Don’t miss a visit to the island of Cobh in Cork city harbour, famous as being the last port of call for the Titanic before she set sail in 1912. Check out the Titanic Experience Cobh to learn more about the fated ship, as well as the mass emigrations that took place in Ireland during the 19th century.
For some fresh air and spectacular views try the Ballycotton Cliff walk, or a little further afield there are the West Cork Islands, seven inhabited islands along one of the most beautiful stretches of the Wild Atlantic Way, each with their own fascinating histories and outdoor activities to try.
You really could spend a couple of weeks in Killarney, but a few days will do to give you a taste of this beautiful part of the world. Killarney is a land of tranquil lakes, looming mountains and hidden forest trails and is a great spot for outdoor enthusiasts to stretch their legs by walking, cycling or taking boat trips.
It’s worth checking out the 19th century Muckross House and Gardens for something a little more sedate, and history buffs will enjoy exploring the 15th century tower house that is Ross Castle just outside the town, overlooking Loch Leane. There are several boat trips on offer here, including one that takes visitors to Innisfallen Island. A forest trail to some of the oldest copper mines on earth can be found here too, which is a popular walk with locals and visitors alike.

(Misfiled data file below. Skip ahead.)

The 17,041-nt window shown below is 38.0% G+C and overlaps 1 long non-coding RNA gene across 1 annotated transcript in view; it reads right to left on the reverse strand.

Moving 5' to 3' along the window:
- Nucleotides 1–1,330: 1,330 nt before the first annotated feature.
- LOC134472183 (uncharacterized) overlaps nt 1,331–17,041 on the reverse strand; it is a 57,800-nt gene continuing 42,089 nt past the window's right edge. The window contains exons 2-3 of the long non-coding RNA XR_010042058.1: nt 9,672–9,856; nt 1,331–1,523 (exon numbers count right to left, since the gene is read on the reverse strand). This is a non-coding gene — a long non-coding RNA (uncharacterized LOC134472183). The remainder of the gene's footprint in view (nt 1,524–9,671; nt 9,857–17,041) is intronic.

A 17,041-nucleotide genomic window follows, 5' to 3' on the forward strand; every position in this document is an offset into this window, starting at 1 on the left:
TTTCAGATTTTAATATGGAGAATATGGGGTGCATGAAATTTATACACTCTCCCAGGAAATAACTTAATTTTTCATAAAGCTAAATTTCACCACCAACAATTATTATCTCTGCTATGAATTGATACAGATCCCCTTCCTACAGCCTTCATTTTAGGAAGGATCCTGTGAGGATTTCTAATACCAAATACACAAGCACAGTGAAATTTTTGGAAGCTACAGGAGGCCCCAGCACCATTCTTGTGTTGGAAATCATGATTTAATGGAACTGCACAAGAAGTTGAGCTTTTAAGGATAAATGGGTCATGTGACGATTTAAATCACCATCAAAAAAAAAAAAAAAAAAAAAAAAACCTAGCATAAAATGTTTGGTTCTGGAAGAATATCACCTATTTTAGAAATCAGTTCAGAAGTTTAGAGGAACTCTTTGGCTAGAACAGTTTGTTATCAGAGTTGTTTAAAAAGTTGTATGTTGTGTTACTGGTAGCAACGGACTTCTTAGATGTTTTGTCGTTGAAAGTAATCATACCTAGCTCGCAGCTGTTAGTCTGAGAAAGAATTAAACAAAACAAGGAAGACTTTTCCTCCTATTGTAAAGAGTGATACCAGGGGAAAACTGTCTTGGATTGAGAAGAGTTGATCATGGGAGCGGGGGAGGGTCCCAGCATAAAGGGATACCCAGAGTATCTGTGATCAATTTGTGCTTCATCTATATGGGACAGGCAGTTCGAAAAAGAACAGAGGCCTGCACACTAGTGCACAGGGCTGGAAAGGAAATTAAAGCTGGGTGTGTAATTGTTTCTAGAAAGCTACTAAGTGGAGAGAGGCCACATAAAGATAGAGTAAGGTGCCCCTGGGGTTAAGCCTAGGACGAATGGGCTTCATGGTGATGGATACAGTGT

There’s a lively local music scene here too, so make sure you spend your evenings in the traditional pubs beside a roaring fire, listening to haunting tunes whilst tucking into some delicious regional fayre.
Cliffs of Moher
Further north, one of the most dramatic views you’ll see on this road trip is the spectacular Cliffs of Moher, over on the western coast in County Clare. Stretching for around 14 km in the heart of the Wild Atlantic Way, the cliffs are one of the most popular sights to visit in Ireland, and date back over 350 million years. Looming above the sea at 700 ft they really are a spectacle to behold, as well as being a protected area for seabird nesting where you can see everything from guillemots to puffins.
There’s accommodation in the nearby towns and villages, so it’s worth spending the night here to make the most of visiting the area. If you’re into hiking, there’s a trail along this whole stretch of coastline, starting at Doolin and finishing at Hags Head. There’s a visitor centre too about half way along the trail and at the steepest part of the cliffs.
Donegal makes the perfect final stop on your Ireland road trip, with plenty to see and do both in town and in the county itself. Spend a few days here exploring the heritage and landscape of the area before returning to Dublin to finish your epic adventure. The 15th century Donegal Castle is worth a visit, and keep an eye out for the Four Masters Memorial which was erected in memory of scribes from the nearby Franciscan friary. There’s also a Railway Heritage Centre and plenty of accommodation and restaurant options suitable for most budgets.
Day trips into County Donegal will have you exploring breathtaking scenery, rugged coastlines and untouched beaches, as well as archaeological sites and traditional craft shops for those all-important souvenirs to take home. Take a boat tour to see if you can spot seals and dolphins, and get a few lung-fulls of fresh air up at the dramatically located Fanad Lighthouse.